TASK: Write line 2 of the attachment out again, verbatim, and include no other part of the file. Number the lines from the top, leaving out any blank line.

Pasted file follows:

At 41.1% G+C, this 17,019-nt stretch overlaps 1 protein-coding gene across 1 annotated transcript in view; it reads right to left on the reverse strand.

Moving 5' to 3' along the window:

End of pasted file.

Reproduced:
Moving 5' to 3' along the window: